Mackenzie Martin

Mackenzie worked at WXPR from 2016-2019 in various roles. She started as the Operations Director and Morning Edition host, then moved into the position of Features Editor and Morning Edition host. Mackenzie is passionate about reporting and editing stories that cover interesting people and places in the Northwoods as part of WXPR's series: We Live Up Here and Curious North.

Mackenzie's work has also been heard on NPR's Morning Edition, NPR's All Things Considered, Minnesota Public Radio, and Wisconsin Public Radio. In 2019, Mackenzie won four awards from the Wisconsin Broadcasters Association, including two 1st place awards for Best Interview and Best Web Story.

Mackenzie holds an undergraduate degree in media & cultural studies from Macalester College in Saint Paul, Minnesota. She's originally from Wausau, Wisconsin.

Photo courtesy of Wayne Valliere/Native Arts & Cultures Foundation

Birchbark canoes take a long time to make, but master artist Wayne Valliere from the Lac du Flambeau Band of Lake Superior Chippewa tells us that the process is an important one, and can serve as a metaphor for the value of teamwork.

Mackenzie Martin continues our We Live Up Here series with the story.

  • Red Cliff Band of Lake Superior Chippewa have joined the opposition to plans for a natural gas-fired power plant in Superior,
  • September is Suicide Prevention Awareness Month and rural areas have higher rates,
  • the public is invited to see the reopening of Carnegie door at the Rhinelander District Library,
  • and the complex school financing system will be explained Tuesday in Minocqua.

Mackenzie Martin / WXPR

When someone lives to be a hundred years old, everyone asks them for the secrets to their longevity.

Trees, on the other hand, live to be hundreds and hundreds of years old. How do they survive?

Mackenzie Martin recently headed to an old-growth forest with naturalist John Bates to learn more.

Kristie Boyd, U.S. House Office of Photography/House Creative Services

Monday morning U.S. Rep. Sean Duffy (R-Wausau) announced his decision to resign in the next month for family reasons.

Courtesy of UW-Madison Center for Limnology

If you’re a fisherman in the Northwoods, you’re well aware of the decline in walleye populations over the last few years.

Why is this happening, though? And is there a way to reverse the trend? 

  • Governor Tony Evers has signed an executive order to create a task force on prescription drug prices, 
  • the next session of Nicolet College's Learning in Retirement beings in a few weeks,
  • and the life expectancy for people in Wisconsin has declined for a second straight year.

  • Republican lawmakers have introduced legislation to combat elder abuse,
  • a new offering from Oneida County UW-Extension is geared towards Leadership Oneida County graduates,
  • and Milwaukee's Police Chief is hoping public identification will shame drivers into driving better.

  • Governor Tony Evers requested a federal disaster declaration for 18 counties and two tribes Monday in response to July storms,
  • two public forums next week have been called to get public testimony about the need for more rail service in northern Wisconsin and the U.P.,
  • and the Crescent Town Spring has tested positive for PFAS and is no longer a recommended source of drinking water.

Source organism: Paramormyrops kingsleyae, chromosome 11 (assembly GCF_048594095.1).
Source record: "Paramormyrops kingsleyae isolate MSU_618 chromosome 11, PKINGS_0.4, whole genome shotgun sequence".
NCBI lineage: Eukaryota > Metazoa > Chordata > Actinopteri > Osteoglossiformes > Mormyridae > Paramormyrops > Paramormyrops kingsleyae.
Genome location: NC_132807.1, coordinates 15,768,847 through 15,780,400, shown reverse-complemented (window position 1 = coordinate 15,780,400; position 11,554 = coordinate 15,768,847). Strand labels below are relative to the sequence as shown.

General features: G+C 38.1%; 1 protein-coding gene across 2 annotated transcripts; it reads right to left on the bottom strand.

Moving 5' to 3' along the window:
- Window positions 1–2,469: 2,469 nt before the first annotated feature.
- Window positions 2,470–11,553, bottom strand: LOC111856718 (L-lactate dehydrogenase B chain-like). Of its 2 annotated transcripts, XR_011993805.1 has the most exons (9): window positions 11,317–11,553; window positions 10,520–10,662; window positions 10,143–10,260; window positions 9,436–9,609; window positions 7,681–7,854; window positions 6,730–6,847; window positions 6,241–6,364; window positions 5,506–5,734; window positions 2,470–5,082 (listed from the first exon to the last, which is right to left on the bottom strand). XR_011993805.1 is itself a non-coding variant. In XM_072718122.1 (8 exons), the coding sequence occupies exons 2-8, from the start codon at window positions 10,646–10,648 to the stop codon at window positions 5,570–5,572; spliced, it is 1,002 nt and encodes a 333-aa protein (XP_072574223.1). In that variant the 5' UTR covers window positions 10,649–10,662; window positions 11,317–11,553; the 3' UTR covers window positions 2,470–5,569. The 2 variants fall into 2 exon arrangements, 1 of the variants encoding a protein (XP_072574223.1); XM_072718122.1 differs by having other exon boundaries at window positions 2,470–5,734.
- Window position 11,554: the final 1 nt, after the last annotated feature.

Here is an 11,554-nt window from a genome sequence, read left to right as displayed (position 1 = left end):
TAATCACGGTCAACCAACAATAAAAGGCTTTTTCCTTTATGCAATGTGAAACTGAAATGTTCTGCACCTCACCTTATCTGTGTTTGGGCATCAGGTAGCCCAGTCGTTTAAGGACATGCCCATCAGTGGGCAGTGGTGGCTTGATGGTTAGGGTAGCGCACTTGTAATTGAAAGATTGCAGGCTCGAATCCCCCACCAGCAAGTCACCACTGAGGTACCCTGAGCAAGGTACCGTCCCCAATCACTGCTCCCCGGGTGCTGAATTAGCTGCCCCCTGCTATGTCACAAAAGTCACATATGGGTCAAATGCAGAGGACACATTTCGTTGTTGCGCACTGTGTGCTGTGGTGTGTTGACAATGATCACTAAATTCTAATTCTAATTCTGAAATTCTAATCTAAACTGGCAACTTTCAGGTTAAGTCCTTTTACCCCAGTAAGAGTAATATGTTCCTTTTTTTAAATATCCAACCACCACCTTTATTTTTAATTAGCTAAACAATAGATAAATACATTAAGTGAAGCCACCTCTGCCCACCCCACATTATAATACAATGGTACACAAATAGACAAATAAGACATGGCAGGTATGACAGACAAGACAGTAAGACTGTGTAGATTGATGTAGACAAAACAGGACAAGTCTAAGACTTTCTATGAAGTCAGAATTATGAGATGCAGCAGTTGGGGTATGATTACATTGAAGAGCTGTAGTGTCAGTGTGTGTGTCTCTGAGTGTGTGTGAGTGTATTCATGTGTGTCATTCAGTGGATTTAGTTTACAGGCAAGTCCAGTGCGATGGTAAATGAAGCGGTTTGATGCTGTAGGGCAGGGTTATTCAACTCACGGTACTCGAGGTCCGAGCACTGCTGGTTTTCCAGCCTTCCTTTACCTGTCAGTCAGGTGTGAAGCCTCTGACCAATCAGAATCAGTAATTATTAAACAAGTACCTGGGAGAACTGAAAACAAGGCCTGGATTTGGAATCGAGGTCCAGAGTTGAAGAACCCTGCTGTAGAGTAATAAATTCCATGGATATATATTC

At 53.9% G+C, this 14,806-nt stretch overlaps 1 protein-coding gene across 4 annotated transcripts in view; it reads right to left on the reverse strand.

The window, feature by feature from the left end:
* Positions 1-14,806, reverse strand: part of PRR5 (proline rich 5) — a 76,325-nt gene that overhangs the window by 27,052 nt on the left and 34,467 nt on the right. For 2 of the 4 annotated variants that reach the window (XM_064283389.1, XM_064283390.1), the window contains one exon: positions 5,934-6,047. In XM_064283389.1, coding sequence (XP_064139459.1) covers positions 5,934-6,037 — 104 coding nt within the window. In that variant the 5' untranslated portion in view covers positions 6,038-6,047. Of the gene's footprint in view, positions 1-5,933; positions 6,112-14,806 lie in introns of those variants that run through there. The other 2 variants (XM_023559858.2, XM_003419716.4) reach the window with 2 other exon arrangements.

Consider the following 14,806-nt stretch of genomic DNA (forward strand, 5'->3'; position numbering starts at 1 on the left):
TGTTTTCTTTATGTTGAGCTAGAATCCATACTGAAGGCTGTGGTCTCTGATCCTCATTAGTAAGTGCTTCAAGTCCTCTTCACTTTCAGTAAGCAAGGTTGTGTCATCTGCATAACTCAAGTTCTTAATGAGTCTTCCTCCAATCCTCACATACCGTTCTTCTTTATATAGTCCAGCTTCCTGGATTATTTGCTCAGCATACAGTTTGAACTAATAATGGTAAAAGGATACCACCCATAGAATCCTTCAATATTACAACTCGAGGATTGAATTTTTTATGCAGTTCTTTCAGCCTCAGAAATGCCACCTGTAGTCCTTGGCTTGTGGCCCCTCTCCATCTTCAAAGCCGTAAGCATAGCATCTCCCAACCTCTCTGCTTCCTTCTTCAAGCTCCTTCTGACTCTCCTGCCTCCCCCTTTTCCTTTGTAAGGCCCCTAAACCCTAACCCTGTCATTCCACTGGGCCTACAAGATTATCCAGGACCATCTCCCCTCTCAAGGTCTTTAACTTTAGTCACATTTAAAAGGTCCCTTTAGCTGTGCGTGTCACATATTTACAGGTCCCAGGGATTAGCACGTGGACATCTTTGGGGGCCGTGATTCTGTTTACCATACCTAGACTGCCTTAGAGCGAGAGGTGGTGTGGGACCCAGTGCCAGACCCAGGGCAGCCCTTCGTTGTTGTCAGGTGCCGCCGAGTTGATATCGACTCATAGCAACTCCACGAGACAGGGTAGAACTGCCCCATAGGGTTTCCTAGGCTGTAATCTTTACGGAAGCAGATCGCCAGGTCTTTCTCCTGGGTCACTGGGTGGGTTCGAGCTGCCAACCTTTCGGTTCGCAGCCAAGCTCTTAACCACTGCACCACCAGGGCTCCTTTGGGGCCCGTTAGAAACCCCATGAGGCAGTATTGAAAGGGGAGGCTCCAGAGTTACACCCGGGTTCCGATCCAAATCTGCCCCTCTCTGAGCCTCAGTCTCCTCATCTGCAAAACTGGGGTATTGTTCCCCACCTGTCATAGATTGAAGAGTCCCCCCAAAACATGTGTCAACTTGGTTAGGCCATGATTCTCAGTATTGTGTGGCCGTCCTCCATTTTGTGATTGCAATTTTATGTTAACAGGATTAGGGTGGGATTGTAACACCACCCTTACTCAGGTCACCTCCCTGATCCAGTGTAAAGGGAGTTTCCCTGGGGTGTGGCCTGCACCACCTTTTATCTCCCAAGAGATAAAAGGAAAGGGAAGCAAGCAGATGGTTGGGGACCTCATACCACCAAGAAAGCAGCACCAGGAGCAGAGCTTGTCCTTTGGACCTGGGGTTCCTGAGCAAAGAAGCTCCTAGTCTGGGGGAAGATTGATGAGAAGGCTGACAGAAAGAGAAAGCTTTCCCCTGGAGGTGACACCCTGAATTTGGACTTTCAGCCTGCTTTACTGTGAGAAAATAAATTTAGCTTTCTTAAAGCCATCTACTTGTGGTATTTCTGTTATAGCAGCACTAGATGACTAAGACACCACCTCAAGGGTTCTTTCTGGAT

Mackenzie Martin / WXPR

The Crescent Town Spring located at 3171 S River Road is no longer a recommended source of drinking water, according to a press release from the Oneida County Health Department Monday. Many locals have gotten their drinking water from the spring for decades.

Mackenzie Martin / WXPR

There are several Masonic Lodges of Freemasons here in the Northwoods, but the network has always had an air of mystery.

Recently we received a Curious North question asking us to investigate the history of local Masonic Temples, which led us to wonder… what is the role of a Masonic Temple in a community?

Mackenzie Martin headed to the Rhinelander Masonic Temple and the former Wausau Masonic Temple to find out.

Sa magnuson33/Wikimedia Commons

We’re continuing our series on the historical influence of mining in the Upper Peninsula today, specifically in the Ironwood area, with the story of the Ironwood Carnegie Library. (Listen to Part One about how neighborhoods in the Upper Peninsula got their names here.)

There are Carnegie libraries all over the country, including in Merrill and Rhinelander. While Andrew Carnegie did a lot of good for libraries though, he was a controversial figure.

Michigan Technological University

This story was originally broadcasted on NPR's Morning Edition.

Since the 1960’s, a bright white light has appeared outside a tiny town in Michigan’s Upper Peninsula. Some people think it’s a paranormal occurrence, but researchers have another theory.

Mackenzie Martin has the story.

  • Two-day conference on Chronic Wasting Disease continues today in Madison,
  • Wisconsin's Agriculture Secretary says state budget will help consumers and tech,
  • the National Weather Service is reporting 16 tornadoes touched down over the weekend,
  • and Lakeland Union High School's board is considering a possible referendum,

  • The state will spend more than four million to buy 14,000 acres of forest,
  • agencies continue the cleanup in the aftermath of severe weather,
  • Robin Mendez has been found guilty of his wife's murder and sentenced to life in prison,
  • and the Bad River Band of Lake Superior Chippewa is demanding a pipline be removed.

Mackenzie Martin / WXPR

A unique art exhibit has been the focus at ArtStart Rhinelander since May. Layers by artist Phillip Faulkner is on display through Saturday, August 10th.

The exhibit combines appropriated imagery with original work and the artist behind it says he's open to any and all interpretations you might have of it.

Mackenzie Martin has this report from the opening reception in June.